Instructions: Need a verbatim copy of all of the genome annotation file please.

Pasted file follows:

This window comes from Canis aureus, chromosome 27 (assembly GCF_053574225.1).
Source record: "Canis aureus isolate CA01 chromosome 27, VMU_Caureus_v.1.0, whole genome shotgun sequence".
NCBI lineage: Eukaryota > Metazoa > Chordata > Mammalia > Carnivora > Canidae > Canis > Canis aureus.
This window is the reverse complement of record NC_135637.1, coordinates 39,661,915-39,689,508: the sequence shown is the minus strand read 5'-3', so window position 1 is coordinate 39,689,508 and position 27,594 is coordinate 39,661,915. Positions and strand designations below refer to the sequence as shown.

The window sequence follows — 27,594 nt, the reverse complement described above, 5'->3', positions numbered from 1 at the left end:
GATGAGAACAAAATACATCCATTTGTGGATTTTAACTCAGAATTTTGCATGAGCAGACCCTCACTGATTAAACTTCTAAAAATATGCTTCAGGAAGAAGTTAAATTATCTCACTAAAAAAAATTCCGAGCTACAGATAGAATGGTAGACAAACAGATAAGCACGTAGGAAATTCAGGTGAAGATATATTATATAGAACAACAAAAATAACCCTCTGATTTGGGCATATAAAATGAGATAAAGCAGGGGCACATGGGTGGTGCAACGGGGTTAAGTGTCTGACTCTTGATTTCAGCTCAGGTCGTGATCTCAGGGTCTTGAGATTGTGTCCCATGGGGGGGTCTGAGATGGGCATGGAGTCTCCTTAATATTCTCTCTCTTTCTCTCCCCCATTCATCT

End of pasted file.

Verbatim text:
This window comes from Canis aureus, chromosome 27 (assembly GCF_053574225.1).
Source record: "Canis aureus isolate CA01 chromosome 27, VMU_Caureus_v.1.0, whole genome shotgun sequence".
NCBI lineage: Eukaryota > Metazoa > Chordata > Mammalia > Carnivora > Canidae > Canis > Canis aureus.
This window is the reverse complement of record NC_135637.1, coordinates 39,661,915-39,689,508: the sequence shown is the minus strand read 5'-3', so window position 1 is coordinate 39,689,508 and position 27,594 is coordinate 39,661,915. Positions and strand designations below refer to the sequence as shown.

The window sequence follows — 27,594 nt, the reverse complement described above, 5'->3', positions numbered from 1 at the left end:
GATGAGAACAAAATACATCCATTTGTGGATTTTAACTCAGAATTTTGCATGAGCAGACCCTCACTGATTAAACTTCTAAAAATATGCTTCAGGAAGAAGTTAAATTATCTCACTAAAAAAAATTCCGAGCTACAGATAGAATGGTAGACAAACAGATAAGCACGTAGGAAATTCAGGTGAAGATATATTATATAGAACAACAAAAATAACCCTCTGATTTGGGCATATAAAATGAGATAAAGCAGGGGCACATGGGTGGTGCAACGGGGTTAAGTGTCTGACTCTTGATTTCAGCTCAGGTCGTGATCTCAGGGTCTTGAGATTGTGTCCCATGGGGGGGTCTGAGATGGGCATGGAGTCTCCTTAATATTCTCTCTCTTTCTCTCCCCCATTCATCT